HEALTH

University of Maryland’s pharmacy school to open new building

BY Allison Cerra

BALTIMORE The University of Maryland School of Pharmacy’s new pharmacy hall building officially will open Oct. 5, the college said.

The pharmacy school’s Pharmacy Hall is outfitted with $20 million in scientific and information technology equipment. The building features two 200-seat lecture halls, 80-seat and 76-seat lecture halls, and classrooms and seminar rooms, all equipped for distance learning. It also features a new patient interaction suite that accommodates 48 students to practice patient counseling. The building also includes a dispensing laboratory with state-of-the-art robotics and four floors of open research labs where faculty will work to discover new, novel and improved therapeutics.

The building cost $62 million and was constructed over a 22-month period.

Founded in 1841, the University of Maryland School of Pharmacy is the fourth oldest school of pharmacy in the nation.

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FDA tentatively approves generic Crestor

BY Alaric DeArment

MUMBAI, India The Food and Drug Administration has given tentative approval to a generic cholesterol drug made by Sun Pharmaceutical Industries.

Sun announced Wednesday the tentative approval of rosuvastatin calcium tablets in the 5-mg, 10-mg, 20-mg and 40-mg strengths.

The drug is a generic version of AstraZeneca’s Crestor, which had annual sales of around $3.4 billion in the United States, according to Sun. Sun did not disclose when it would begin marketing its version of the drug, though Crestor will lose patent protection for use in adults in December 2021, according to FDA data.

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Walgreens kicks off nationwide safe medication-disposal program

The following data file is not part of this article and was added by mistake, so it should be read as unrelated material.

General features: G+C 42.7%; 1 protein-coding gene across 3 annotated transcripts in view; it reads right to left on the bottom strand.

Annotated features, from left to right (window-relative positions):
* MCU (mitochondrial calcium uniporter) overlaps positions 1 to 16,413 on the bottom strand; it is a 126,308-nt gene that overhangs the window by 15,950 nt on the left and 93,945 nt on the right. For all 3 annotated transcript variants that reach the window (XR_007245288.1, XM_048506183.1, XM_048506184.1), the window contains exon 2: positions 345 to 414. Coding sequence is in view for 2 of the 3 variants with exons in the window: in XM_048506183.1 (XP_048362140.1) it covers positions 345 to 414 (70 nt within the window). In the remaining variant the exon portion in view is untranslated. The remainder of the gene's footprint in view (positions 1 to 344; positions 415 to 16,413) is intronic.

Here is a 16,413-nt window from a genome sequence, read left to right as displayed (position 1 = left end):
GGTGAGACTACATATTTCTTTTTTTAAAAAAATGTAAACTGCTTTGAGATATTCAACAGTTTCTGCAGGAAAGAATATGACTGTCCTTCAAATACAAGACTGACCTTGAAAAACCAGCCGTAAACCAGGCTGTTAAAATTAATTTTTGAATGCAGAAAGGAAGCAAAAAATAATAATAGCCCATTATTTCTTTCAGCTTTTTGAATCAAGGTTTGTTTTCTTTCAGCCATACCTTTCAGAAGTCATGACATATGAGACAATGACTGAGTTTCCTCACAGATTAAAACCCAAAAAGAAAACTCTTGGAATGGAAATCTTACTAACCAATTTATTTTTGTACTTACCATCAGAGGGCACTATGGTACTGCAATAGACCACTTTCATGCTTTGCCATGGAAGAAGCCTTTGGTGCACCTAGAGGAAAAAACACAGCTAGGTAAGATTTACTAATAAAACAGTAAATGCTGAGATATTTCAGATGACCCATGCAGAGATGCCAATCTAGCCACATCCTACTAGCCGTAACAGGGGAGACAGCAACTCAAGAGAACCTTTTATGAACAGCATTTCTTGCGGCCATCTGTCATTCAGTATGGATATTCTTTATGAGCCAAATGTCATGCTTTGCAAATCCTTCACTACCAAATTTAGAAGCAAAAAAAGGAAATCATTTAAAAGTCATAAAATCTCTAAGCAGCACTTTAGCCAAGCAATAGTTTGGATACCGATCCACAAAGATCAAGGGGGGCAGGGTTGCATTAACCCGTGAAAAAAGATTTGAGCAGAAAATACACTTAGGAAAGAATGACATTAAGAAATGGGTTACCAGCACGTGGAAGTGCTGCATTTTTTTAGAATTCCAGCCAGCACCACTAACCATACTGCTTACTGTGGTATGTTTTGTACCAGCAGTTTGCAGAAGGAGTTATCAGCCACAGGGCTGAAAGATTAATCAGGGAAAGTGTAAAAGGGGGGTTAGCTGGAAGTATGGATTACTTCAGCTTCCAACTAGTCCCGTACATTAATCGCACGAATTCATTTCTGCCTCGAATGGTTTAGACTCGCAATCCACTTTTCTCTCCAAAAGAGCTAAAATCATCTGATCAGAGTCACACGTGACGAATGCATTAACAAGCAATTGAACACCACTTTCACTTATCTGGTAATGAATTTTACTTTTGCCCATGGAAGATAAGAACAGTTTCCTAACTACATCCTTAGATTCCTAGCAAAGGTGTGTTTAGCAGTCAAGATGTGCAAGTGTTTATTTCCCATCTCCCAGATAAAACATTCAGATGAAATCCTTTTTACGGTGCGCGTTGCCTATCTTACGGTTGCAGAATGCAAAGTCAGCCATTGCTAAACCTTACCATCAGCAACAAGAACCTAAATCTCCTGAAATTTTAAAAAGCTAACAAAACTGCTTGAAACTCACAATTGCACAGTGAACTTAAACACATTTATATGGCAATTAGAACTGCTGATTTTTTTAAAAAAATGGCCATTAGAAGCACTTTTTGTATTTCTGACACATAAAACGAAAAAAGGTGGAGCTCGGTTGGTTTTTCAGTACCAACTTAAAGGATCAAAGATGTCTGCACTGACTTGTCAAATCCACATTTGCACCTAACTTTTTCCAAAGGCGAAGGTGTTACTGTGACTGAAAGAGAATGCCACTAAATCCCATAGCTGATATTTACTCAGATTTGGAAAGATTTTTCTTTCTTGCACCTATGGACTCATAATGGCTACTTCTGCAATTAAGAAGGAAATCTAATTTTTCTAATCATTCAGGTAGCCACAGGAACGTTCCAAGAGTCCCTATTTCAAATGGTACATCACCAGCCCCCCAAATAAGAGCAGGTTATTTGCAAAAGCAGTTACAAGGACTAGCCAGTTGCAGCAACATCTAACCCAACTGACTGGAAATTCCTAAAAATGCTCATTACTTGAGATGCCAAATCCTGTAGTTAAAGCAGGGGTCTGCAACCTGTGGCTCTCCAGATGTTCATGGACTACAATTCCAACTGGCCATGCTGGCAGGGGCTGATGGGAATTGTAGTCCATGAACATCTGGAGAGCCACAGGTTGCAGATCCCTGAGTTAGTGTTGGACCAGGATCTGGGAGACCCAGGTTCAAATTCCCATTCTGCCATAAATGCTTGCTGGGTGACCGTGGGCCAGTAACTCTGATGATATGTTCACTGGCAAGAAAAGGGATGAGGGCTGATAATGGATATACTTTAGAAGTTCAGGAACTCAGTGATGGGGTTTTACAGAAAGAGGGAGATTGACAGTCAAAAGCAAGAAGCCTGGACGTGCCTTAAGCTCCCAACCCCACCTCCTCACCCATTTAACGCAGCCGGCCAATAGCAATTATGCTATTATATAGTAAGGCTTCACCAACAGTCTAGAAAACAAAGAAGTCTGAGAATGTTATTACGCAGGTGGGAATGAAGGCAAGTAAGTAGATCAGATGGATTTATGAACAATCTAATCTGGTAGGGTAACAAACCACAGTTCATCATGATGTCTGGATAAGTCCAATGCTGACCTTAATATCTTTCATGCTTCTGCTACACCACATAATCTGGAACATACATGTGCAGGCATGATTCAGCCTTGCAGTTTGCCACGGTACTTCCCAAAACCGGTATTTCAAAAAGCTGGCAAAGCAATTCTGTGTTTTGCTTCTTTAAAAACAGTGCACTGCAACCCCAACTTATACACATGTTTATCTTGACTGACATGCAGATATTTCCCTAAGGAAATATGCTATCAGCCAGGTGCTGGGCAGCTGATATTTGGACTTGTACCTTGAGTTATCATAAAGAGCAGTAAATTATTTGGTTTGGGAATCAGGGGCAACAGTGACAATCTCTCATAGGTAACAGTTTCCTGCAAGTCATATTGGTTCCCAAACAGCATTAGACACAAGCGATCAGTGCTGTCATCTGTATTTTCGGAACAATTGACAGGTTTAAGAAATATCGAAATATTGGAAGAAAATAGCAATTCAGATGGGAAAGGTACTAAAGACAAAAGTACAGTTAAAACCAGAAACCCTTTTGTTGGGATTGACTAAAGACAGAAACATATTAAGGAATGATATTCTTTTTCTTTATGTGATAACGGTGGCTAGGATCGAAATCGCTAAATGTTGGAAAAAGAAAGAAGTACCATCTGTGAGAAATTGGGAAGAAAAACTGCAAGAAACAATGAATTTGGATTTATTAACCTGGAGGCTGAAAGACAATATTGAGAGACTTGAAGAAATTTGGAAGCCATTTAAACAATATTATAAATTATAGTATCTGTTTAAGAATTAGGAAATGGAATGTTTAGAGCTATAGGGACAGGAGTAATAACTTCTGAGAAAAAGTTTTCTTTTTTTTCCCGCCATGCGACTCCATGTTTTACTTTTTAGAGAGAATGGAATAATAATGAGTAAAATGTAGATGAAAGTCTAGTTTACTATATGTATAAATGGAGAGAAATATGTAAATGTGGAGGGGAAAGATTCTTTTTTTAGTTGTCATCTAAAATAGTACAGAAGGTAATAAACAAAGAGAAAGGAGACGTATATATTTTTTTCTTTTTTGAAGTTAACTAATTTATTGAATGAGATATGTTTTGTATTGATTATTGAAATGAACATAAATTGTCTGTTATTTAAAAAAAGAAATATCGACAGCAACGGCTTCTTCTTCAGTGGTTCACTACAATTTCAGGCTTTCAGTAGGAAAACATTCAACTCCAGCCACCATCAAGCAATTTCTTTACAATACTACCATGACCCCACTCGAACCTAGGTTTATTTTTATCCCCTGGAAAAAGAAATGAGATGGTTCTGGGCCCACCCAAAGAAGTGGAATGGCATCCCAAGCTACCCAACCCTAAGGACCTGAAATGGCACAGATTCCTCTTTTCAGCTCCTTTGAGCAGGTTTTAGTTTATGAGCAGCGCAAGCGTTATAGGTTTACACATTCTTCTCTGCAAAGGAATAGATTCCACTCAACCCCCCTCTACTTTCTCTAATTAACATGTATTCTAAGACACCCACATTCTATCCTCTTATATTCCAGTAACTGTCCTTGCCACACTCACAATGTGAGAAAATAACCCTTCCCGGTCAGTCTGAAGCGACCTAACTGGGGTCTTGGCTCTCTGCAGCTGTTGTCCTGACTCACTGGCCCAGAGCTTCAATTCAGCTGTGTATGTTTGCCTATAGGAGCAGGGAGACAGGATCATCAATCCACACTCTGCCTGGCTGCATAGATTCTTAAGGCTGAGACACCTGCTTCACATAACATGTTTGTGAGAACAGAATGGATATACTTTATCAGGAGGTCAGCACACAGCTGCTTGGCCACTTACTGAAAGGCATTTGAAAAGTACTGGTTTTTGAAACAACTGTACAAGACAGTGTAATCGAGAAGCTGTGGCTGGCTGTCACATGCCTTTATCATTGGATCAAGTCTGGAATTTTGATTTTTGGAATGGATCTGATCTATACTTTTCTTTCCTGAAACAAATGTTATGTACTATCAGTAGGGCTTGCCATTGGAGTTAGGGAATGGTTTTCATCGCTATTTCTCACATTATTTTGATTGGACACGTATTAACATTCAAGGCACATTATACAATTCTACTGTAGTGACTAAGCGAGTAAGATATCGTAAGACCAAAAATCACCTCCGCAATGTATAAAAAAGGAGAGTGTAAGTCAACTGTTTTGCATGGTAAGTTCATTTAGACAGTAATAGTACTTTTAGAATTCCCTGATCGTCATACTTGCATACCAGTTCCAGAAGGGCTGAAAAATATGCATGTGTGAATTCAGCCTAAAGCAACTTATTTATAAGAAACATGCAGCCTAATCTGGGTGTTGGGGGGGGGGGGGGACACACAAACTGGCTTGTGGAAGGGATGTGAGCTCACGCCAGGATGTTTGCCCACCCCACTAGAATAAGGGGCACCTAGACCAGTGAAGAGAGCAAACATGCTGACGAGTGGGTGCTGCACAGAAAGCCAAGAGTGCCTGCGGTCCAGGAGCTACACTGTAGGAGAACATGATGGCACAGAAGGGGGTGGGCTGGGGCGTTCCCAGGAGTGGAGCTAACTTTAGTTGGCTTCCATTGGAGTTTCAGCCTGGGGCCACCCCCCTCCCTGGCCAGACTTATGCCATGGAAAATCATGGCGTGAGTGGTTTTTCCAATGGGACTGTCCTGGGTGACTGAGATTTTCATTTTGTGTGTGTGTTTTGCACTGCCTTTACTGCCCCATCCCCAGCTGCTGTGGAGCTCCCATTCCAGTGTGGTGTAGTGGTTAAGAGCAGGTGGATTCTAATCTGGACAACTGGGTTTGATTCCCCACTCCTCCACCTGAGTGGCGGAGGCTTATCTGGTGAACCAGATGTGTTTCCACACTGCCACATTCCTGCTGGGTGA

BY Allison Cerra

DEERFIELD, Ill. Walgreens has teamed up with Sharps Compliance to launch the drug store chain’s first-ever safe medication-disposal program.

Walgreens said the program is designed to protect public safety, as well as ease the concern of parents that fear children and teens can access unused medications at home. The company has kicked off this program with the help of Sharps Compliance, a leading full-service provider of cost-effective management solutions for medical waste and unused dispensed medications, which estimated that more than 200 million lbs. of unused dispensed medications are disposed of improperly each year.

How it works: For $2.99, customers can purchase a specially designed envelope — postage cost included — available at any Walgreens pharmacy counter that allows them to place, seal and mail prescription or over-the-counter medications they no longer use for safe, eco-friendly disposal. Controlled substances are excluded from the program, Walgreens said.

“In thousands of communities, Walgreens serves as the most accessible source of everyday health information,” said Walgreens VP pharmacy operations Richard Ashworth. “That makes us a natural choice for guidance on anything involving medications, including proper disposal. Through this program, we can do our part to keep expired or unused medications out of waterways and out of the hands of those who could be accidentally harmed.”

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